Order “The Art of Doing” hereSignup for “The Art of Doing” free weekly e-newsletterFollow us on Twitter. Join “The Art of Doing” Facebook Community.  If you’ve read “The Art of Doing” please take a moment to leave a review here.

Christopher Columbus, Startup Entrepreneur

 

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We all know that Columbus sailed the “ocean blue in fourteen hundred ninety-two,” but beyond the facts that he didn’t actually discover the Americas and that he dealt deplorably with the indigenous people he encountered in the New World, most of us don’t know much about Columbus’s history-making startup that he called, “Enterprise of the Indies.”

His entrepreneurial journey offers lessons for anyone trying to innovate today.

Go Where the Action Is  Continue reading

How a Small Company That Lets Kids be Kids Struck a Chord with Families

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Zylie fans the Bratayley girls take their bears on adventures


How does a family start-up with a throwback idea and not a lot of capital break into an industry dominated by corporate giants? 

Five years ago, Mary Beth Minton and her son Matt McCarty started their company Zylie & Friends around a single product, a teddy bear that Minton had sewn herself.

Now their award-winning bear, Zylie, and a growing pack of stylishly dressed toy bears, each with a passport, map, and a travel diary, hailing from foreign countries, are in over 600 stores nationwide.

Zylie has appeared on national television, on a recent TEDx stage during Minton’s talk “Unplug to Play,” and has fans around the world–from the YouTube celebrity family the Bratayleys (with half a million followers) to the thousands of ordinary kids who follow Zylie on Instagram.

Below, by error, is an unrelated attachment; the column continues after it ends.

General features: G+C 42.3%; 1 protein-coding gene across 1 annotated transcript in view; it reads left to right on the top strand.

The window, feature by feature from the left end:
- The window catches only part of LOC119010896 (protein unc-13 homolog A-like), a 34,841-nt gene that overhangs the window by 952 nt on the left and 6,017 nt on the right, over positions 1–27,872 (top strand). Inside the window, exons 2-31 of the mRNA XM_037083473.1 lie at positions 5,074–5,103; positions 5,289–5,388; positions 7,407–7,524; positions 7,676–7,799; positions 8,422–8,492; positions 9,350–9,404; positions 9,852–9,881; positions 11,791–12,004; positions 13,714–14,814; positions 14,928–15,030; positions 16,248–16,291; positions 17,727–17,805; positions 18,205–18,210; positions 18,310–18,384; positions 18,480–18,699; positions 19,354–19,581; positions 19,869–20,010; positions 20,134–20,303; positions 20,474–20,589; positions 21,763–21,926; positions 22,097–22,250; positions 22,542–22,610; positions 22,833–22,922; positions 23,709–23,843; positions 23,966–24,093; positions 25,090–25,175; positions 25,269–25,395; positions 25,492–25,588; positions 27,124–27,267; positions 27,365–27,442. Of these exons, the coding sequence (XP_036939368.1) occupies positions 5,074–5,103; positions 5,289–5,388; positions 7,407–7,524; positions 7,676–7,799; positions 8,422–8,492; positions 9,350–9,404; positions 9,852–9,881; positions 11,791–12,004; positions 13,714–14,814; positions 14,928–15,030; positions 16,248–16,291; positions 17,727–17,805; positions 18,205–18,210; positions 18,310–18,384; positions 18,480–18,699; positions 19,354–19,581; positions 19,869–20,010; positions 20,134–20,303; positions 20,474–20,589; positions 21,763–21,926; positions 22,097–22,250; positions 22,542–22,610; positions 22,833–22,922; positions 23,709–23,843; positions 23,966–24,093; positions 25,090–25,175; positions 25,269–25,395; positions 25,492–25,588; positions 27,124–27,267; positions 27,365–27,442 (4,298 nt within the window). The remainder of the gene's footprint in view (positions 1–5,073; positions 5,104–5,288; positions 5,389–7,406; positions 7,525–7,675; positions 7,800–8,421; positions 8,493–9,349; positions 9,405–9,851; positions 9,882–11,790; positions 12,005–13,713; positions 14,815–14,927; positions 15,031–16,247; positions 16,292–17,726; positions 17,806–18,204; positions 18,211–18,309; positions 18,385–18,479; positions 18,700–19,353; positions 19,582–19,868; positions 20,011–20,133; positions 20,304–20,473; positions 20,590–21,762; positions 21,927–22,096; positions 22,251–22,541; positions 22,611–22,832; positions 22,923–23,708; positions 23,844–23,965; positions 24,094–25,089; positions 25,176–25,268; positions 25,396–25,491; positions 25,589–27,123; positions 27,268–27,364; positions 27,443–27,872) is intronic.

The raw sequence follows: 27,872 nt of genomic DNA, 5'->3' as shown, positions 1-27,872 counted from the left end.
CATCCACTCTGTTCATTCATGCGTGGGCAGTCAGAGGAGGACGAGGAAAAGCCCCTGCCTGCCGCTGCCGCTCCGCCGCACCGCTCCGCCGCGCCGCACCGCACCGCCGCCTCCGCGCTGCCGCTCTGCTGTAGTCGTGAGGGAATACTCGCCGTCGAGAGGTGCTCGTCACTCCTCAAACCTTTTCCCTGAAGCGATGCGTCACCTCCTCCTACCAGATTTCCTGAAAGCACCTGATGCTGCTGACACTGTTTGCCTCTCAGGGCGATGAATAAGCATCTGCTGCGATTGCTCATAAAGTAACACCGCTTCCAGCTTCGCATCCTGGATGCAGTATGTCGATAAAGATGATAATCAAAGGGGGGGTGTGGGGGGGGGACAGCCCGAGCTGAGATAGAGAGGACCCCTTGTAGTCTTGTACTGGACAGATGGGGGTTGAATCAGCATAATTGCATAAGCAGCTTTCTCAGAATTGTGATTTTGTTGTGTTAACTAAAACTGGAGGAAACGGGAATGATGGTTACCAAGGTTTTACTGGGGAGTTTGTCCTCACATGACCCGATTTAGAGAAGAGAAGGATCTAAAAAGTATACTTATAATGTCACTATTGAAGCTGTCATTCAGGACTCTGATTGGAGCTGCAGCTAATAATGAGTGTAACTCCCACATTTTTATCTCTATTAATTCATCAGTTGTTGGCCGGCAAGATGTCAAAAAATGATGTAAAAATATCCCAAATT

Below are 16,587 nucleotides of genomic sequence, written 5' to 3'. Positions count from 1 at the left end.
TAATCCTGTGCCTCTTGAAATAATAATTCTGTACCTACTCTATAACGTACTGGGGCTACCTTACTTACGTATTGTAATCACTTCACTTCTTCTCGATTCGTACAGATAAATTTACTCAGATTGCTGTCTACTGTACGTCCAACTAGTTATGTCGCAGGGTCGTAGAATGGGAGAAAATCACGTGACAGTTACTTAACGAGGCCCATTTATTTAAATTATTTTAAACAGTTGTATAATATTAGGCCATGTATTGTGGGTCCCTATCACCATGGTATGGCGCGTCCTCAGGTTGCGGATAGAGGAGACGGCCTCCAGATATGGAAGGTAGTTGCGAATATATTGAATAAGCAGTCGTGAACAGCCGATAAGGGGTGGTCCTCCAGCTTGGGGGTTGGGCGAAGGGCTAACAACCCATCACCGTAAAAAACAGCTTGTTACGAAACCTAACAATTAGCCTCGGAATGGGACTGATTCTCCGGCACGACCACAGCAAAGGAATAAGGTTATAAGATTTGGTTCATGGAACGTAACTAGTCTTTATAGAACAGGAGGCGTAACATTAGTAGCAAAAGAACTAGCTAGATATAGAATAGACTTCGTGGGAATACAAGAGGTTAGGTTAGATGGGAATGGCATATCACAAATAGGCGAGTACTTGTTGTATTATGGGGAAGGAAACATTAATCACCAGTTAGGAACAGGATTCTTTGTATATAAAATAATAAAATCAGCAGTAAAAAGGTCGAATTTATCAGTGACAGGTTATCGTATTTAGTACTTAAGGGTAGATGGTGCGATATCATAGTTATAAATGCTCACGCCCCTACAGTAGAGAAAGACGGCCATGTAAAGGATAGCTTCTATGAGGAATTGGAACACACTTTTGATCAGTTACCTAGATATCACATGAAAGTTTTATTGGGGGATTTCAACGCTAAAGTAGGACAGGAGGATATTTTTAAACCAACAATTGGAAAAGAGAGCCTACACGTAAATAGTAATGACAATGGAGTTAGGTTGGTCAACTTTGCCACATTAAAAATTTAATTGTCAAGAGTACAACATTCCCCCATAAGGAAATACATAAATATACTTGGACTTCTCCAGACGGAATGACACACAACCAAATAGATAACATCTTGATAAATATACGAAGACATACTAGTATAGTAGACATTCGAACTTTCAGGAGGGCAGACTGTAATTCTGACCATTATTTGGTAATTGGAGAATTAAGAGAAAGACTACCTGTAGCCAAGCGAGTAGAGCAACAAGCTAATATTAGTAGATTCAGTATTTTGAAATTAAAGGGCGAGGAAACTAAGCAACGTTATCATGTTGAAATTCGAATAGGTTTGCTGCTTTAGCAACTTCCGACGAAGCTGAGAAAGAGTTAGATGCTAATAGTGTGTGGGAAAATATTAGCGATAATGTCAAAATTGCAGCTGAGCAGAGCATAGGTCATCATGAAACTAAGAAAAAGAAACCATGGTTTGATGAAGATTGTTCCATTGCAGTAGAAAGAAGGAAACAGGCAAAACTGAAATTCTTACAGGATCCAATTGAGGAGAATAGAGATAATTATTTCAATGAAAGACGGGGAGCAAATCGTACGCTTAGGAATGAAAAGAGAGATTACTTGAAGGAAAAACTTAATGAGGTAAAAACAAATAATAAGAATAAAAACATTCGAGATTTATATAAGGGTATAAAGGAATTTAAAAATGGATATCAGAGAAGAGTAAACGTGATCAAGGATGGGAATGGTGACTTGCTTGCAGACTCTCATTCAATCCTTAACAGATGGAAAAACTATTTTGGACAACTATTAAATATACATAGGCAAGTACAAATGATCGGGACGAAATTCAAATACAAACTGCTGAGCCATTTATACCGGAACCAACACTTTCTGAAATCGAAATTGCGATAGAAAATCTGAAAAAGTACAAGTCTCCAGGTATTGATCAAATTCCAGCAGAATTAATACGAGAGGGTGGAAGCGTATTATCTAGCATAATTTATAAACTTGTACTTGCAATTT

Not bad for a little bear created as an antidote to too much screen-time.

So what can the rest of us learn from Minton and McCarty’s experience? Continue reading

Seeing Double, What We Can Learn from Dynamic Duos

John and PaulLennon and McCartney, Buffett and Munger, Jobs and Wozniak, Watson and Crick—how creative pairs come together and create together and why greatness so often arrives in two’s.

We have long been under the influence of the myth of the lone genius that toils in isolation and one day emerges with the brilliant creation. But if you dig deeper, you’ll find that a great achievement—the groundbreaking scientific discovery, work of art or technological breakthrough—is often the result of two individuals who come together as a pair to form a joint creative identity.

In his new fascinating and meticulously researched book, the Powers of Two, Josh Wolf Shenk writes about dozens of creative dyads. Shenk’s analysis of the inner workings of some of the world’s most famous creative pairs—why some work and others don’t and why some that once worked, break apart—is a goldmine of information for any two people wanting to become the next John and Paul or Jobs and Woz.

Even though he spent six years writing and researching his book, Shenk told us, he’s been astounded to find that the creative dyad phenomenon is even more widespread than he thought. “Ever since the book came out, people have been contacting me with stories of famous collaborators,” he said, “when all along I had thought it been just been the one guy.”

Here are Shenk’s four steps of the creative dyad life cycle: Continue reading